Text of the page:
Prohibition won’t work

THE HANS INDIA |   Feb 10,2017 , 05:04 AM IST
   


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At a time when there is talk of introducing prohibition across the country, a top Indian wine-maker says the concept has never worked and never will. Rather, efforts should be made to promote wine and beer to wean the people away from hard liquor.

"Some states have imposed prohibition in the past and the move has been a massive failure. When will the governments realise that to enjoy a social drink is not same as gulping down liquor," Rajeev S Samant, CEO of Sula Vineyards, said in an interview.

"If there are five million people in a state, out of which one million are alcoholics, that can't be a reason to tell one and all that you can't have drinks. Imposing a blanket ban is a stupid idea," he asserted, mincing no words.

Reinforcing his contention, he said that imposing prohibition also means the loss of thousands of crores of rupees in taxes, which help in raising infrastructure, providing medical facilities and education to the people and improving water resources, among others.

The only people to benefit from prohibition are the liquor mafias, who get a situation conducive to selling the same liquor at double and triple its price, he said. "Liquor sells before prohibition, it sells after prohibition... It's just that the beneficiaries change -- from the exchequer to liquor mafias."

Currently, prohibition is in force only in Gujarat and Bihar but in the case of the former, doesn't apply to visitors from other states. It's total in the case of the latter and even transit passengers found in possession of liquor can be arrested whether or not they halt in the state.

Prime Minister Narendra Modi has, at times, spoken of the need for total prohibition but has not followed up on the idea. Theoretically, prohibition is in force in Maharashtra as a "permit" is required for buying liquor. Also alcohol can only be served in "Permit Rooms", but this requirement is observed only in breach and not in practice.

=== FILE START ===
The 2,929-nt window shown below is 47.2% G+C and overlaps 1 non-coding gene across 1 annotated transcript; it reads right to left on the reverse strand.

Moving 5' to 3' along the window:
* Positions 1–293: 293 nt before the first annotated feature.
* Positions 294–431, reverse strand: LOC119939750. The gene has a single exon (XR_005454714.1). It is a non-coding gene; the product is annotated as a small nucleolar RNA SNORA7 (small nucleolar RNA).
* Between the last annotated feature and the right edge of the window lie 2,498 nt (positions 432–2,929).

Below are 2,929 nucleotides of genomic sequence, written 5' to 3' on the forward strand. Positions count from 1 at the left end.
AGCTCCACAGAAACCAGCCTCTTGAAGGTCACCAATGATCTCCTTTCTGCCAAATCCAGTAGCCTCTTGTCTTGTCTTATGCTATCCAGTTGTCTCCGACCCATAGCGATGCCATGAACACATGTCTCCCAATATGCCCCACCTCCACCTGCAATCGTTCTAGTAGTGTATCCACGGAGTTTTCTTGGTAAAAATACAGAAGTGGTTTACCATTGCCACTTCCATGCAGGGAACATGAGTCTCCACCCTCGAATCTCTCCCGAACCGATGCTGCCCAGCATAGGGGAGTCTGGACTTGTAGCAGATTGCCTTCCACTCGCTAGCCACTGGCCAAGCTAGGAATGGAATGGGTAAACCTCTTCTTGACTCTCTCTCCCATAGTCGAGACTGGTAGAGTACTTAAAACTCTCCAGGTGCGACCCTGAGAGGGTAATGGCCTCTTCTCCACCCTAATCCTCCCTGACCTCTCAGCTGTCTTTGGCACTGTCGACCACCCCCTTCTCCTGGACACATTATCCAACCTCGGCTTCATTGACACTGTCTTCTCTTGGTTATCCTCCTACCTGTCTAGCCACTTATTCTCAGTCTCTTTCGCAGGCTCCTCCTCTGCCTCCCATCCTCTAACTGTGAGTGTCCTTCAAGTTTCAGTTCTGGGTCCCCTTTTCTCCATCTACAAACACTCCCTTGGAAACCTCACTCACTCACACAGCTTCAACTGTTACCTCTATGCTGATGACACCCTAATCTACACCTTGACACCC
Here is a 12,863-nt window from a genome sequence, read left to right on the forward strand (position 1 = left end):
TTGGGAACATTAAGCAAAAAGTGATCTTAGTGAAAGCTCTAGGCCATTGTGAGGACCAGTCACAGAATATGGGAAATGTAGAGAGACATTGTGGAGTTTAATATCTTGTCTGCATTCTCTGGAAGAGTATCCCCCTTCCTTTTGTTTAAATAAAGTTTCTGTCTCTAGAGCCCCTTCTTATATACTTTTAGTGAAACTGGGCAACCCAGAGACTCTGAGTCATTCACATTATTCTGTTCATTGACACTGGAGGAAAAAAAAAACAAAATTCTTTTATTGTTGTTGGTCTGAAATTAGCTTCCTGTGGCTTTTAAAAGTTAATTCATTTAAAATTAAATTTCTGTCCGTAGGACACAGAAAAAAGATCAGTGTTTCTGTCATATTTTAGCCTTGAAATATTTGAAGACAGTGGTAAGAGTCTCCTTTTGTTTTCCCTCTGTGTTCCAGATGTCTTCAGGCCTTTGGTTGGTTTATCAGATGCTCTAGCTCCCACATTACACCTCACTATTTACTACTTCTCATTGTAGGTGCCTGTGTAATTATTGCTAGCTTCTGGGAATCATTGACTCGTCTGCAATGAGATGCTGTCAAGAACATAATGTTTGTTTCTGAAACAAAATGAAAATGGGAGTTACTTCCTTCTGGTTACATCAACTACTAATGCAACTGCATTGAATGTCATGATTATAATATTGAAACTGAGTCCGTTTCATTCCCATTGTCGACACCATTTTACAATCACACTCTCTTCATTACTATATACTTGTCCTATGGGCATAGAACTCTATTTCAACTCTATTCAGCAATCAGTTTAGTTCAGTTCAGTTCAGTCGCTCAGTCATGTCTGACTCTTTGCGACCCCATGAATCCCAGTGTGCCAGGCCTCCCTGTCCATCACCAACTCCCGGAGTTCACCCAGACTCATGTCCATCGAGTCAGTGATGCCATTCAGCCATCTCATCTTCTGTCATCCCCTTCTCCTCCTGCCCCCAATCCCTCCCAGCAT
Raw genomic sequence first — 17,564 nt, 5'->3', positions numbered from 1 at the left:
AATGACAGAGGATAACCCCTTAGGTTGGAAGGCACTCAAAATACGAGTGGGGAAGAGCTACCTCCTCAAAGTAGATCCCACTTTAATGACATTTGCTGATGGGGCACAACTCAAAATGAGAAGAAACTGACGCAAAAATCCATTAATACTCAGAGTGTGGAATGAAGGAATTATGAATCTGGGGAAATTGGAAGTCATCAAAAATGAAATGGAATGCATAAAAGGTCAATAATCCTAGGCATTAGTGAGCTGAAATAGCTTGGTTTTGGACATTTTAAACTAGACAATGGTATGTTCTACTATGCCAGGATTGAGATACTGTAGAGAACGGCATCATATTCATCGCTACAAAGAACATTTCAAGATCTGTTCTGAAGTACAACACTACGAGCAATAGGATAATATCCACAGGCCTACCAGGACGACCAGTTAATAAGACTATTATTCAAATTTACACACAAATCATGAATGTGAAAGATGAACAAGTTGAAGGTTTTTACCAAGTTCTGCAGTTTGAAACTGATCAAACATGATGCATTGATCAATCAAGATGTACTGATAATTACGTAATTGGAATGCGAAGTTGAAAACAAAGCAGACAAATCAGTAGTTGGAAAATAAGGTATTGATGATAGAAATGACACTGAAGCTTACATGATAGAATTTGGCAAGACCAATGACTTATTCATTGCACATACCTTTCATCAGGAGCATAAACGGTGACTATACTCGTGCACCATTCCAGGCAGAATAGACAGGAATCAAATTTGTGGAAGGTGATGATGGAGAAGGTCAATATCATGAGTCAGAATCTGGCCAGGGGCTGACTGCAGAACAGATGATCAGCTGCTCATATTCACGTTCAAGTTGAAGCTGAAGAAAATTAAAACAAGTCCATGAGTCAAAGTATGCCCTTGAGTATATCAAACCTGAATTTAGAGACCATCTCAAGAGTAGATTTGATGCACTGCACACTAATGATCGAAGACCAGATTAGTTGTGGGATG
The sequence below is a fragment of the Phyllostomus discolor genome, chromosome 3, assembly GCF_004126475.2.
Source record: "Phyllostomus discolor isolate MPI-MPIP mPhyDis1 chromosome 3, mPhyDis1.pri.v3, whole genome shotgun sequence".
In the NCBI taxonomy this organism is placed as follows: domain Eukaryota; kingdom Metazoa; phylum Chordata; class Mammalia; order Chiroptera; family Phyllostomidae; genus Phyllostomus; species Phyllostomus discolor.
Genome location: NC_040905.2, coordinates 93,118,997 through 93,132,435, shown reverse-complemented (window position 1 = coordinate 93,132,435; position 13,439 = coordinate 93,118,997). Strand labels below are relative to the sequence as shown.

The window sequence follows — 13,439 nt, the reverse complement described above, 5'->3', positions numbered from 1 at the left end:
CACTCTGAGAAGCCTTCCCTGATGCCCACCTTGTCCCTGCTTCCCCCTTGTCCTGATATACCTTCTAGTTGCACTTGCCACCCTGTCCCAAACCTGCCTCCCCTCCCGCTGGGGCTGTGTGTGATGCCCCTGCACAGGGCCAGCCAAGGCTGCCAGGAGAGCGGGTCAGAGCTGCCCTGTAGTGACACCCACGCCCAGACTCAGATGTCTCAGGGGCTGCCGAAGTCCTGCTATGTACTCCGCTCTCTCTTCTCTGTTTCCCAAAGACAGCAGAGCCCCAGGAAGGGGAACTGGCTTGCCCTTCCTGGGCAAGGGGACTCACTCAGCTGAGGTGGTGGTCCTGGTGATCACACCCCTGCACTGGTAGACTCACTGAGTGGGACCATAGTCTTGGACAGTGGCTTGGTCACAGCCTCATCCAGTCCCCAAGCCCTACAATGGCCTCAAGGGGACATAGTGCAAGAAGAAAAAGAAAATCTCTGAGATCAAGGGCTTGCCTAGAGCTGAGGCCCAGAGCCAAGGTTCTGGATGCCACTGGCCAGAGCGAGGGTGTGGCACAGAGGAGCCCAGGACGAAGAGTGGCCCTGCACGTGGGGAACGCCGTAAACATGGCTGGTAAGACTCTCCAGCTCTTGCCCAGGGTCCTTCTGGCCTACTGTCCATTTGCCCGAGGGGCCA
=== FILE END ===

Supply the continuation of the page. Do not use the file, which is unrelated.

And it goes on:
Maharashtra was one of the states, as also Tamil Nadu and Rajasthan, among others, that flirted with prohibition but rescinded when they realised that the measure was doing more harm than good.

Prohibition of sorts is in force in Kerala with only five-star hotels permitted to run bars and the government reducing the number of liquor vends by 10 per cent every year. Restaurants are permitted to serve only wine and beer.

Little wonder, then, that Samant spoke in favour of wine and beer -- quite apart from the fact that he is the CEO of one of India's largest wineries.
"That way, we would be able to not just get rid of the problem of alcoholism, the excise revenue would also continue to flow in," he said.

Sula Vineyards makes wines from the grapes grown over 200 acres owned by the company near Nashik and those grown over another 1,800 acres by contract farmers in other parts of the country, including Karnataka, where it has also set up a winery.

Samant, a graduate in economics and a post-graduate in engineering management from California's Stanford University, says he takes pride in the fact that they have been able to popularise wine culture in the country by making available local wine, at par with most of foreign brands, at much cheaper rates.

"We grow the raw material in Indian vineyards, process it at our own facilities here and in Karnataka, and all other related processes also take place within the country... That way, we are already pushing Prime Minister Narendra Modi's Make in India mission," the Sula CEO underlined.

While choosing a name for the brand, Samant was adamant he would not go for some tongue-twisting French-sounding name, unlike some other Indian brands, and simply went on to call it Sula -- part of his mother's name.

The "healthy beverage" company, as the CEO would like to call it, has captured over 60 per cent of the Indian wine market. Besides, it has also been able to generate huge employment opportunities -- in its vineyards, wineries and other ancillary units.

"When we started off in 1998, there was just one household in the entire area adjoining the vineyards with a working hand -- as a daily wage labourer at a petrol pump. But today, every household has a job, either in the vineyards or our wineries. This has given a huge boost to the economy of the region," Samant explained.

Before Sula, Nashik was mostly known among pilgrims on account of its temples, "but it goes to our credit that the city figures prominently on the global map today," said Samant.                                                           

 

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